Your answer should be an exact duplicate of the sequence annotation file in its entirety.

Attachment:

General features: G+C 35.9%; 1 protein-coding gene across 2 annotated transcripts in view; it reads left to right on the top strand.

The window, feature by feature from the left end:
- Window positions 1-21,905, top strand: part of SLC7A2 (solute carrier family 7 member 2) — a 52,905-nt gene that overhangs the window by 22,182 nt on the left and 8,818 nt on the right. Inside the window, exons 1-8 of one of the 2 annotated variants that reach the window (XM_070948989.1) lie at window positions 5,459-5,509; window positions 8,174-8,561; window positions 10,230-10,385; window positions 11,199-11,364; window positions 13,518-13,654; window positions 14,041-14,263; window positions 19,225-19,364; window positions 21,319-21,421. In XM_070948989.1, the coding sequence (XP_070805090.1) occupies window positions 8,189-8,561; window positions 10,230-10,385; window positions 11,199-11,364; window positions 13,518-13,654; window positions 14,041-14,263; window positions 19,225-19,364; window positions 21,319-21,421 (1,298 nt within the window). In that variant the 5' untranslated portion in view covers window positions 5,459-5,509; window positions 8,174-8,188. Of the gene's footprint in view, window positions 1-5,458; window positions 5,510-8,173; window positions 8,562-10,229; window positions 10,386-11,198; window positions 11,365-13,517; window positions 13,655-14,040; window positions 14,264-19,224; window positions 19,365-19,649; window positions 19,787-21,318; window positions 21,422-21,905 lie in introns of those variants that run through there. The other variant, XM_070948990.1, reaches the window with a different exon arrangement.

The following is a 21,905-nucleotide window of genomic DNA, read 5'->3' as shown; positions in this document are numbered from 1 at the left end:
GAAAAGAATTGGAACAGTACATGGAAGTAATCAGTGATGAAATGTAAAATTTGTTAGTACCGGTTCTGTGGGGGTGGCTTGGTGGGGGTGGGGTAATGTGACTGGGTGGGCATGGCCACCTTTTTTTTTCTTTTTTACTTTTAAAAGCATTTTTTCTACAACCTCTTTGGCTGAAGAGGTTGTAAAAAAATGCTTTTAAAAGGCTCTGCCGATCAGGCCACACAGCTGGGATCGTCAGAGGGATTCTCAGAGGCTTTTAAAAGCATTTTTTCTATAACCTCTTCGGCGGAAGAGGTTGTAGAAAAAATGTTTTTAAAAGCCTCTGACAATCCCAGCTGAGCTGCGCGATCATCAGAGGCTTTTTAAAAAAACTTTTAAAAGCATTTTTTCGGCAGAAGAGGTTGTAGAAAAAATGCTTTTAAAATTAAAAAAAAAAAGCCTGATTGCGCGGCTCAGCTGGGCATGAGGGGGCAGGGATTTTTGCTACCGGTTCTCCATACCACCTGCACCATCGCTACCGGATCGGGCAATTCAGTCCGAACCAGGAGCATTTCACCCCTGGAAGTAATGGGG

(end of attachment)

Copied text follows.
General features: G+C 35.9%; 1 protein-coding gene across 2 annotated transcripts in view; it reads left to right on the top strand.

The window, feature by feature from the left end:
- Window positions 1-21,905, top strand: part of SLC7A2 (solute carrier family 7 member 2) — a 52,905-nt gene that overhangs the window by 22,182 nt on the left and 8,818 nt on the right. Inside the window, exons 1-8 of one of the 2 annotated variants that reach the window (XM_070948989.1) lie at window positions 5,459-5,509; window positions 8,174-8,561; window positions 10,230-10,385; window positions 11,199-11,364; window positions 13,518-13,654; window positions 14,041-14,263; window positions 19,225-19,364; window positions 21,319-21,421. In XM_070948989.1, the coding sequence (XP_070805090.1) occupies window positions 8,189-8,561; window positions 10,230-10,385; window positions 11,199-11,364; window positions 13,518-13,654; window positions 14,041-14,263; window positions 19,225-19,364; window positions 21,319-21,421 (1,298 nt within the window). In that variant the 5' untranslated portion in view covers window positions 5,459-5,509; window positions 8,174-8,188. Of the gene's footprint in view, window positions 1-5,458; window positions 5,510-8,173; window positions 8,562-10,229; window positions 10,386-11,198; window positions 11,365-13,517; window positions 13,655-14,040; window positions 14,264-19,224; window positions 19,365-19,649; window positions 19,787-21,318; window positions 21,422-21,905 lie in introns of those variants that run through there. The other variant, XM_070948990.1, reaches the window with a different exon arrangement.

The following is a 21,905-nucleotide window of genomic DNA, read 5'->3' as shown; positions in this document are numbered from 1 at the left end:
GAAAAGAATTGGAACAGTACATGGAAGTAATCAGTGATGAAATGTAAAATTTGTTAGTACCGGTTCTGTGGGGGTGGCTTGGTGGGGGTGGGGTAATGTGACTGGGTGGGCATGGCCACCTTTTTTTTTCTTTTTTACTTTTAAAAGCATTTTTTCTACAACCTCTTTGGCTGAAGAGGTTGTAAAAAAATGCTTTTAAAAGGCTCTGCCGATCAGGCCACACAGCTGGGATCGTCAGAGGGATTCTCAGAGGCTTTTAAAAGCATTTTTTCTATAACCTCTTCGGCGGAAGAGGTTGTAGAAAAAATGTTTTTAAAAGCCTCTGACAATCCCAGCTGAGCTGCGCGATCATCAGAGGCTTTTTAAAAAAACTTTTAAAAGCATTTTTTCGGCAGAAGAGGTTGTAGAAAAAATGCTTTTAAAATTAAAAAAAAAAAGCCTGATTGCGCGGCTCAGCTGGGCATGAGGGGGCAGGGATTTTTGCTACCGGTTCTCCATACCACCTGCACCATCGCTACCGGATCGGGCAATTCAGTCCGAACCAGGAGCATTTCACCCCTGGAAGTAATGGGG